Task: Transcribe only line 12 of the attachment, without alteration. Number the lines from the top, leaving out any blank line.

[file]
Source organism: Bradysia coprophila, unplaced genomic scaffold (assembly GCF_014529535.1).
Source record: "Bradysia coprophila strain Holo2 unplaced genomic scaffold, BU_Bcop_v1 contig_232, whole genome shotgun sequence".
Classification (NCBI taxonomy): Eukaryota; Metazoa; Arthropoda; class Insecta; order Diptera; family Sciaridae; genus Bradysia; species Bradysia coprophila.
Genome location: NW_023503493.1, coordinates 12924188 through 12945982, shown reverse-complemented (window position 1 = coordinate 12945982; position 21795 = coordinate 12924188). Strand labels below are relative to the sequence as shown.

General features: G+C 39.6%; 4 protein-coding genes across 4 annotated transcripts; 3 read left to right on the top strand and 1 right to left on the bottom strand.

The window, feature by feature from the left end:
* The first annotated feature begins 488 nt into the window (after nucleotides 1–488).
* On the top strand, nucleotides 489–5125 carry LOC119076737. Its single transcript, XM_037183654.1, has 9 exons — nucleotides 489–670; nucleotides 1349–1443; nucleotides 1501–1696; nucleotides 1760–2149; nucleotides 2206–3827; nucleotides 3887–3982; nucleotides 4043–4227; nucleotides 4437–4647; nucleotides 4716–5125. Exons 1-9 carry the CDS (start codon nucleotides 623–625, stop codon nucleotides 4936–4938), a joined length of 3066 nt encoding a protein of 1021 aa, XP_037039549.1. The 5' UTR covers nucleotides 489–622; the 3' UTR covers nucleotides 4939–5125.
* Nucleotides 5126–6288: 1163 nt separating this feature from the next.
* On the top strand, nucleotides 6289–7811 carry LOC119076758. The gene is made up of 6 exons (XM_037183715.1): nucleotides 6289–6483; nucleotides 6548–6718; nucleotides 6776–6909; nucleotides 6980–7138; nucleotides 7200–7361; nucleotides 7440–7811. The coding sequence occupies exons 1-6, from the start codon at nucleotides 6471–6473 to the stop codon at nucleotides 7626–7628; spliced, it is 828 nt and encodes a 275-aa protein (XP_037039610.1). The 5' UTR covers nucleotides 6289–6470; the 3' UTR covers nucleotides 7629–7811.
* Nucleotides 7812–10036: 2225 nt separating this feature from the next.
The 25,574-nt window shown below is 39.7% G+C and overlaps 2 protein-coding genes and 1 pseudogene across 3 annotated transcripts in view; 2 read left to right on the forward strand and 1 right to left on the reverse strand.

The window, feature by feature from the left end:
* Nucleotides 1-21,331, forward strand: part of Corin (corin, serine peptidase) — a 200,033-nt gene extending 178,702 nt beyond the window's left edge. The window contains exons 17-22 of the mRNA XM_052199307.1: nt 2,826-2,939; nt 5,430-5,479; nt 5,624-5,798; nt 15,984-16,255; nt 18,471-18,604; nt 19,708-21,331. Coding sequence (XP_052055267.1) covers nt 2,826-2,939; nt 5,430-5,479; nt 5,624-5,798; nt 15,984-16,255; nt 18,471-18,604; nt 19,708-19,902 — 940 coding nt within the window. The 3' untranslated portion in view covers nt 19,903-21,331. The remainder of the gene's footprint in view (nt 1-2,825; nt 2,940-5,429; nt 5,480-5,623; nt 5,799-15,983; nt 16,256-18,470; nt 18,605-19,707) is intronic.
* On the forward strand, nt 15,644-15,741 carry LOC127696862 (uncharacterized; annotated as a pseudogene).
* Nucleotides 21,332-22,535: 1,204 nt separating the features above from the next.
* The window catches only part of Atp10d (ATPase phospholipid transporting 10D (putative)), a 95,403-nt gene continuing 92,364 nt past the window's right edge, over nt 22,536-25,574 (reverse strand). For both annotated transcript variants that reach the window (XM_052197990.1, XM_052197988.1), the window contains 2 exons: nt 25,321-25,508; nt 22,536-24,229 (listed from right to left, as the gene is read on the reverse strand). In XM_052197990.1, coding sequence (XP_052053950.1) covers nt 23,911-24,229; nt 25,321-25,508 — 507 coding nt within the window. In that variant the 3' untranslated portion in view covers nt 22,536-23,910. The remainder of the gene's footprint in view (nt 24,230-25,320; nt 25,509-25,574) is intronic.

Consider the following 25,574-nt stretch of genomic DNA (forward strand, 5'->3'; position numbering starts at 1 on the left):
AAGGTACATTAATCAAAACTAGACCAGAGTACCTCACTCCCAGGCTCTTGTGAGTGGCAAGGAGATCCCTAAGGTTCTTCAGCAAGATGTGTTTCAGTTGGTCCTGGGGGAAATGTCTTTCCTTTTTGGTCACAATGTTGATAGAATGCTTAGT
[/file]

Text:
The 25,574-nt window shown below is 39.7% G+C and overlaps 2 protein-coding genes and 1 pseudogene across 3 annotated transcripts in view; 2 read left to right on the forward strand and 1 right to left on the reverse strand.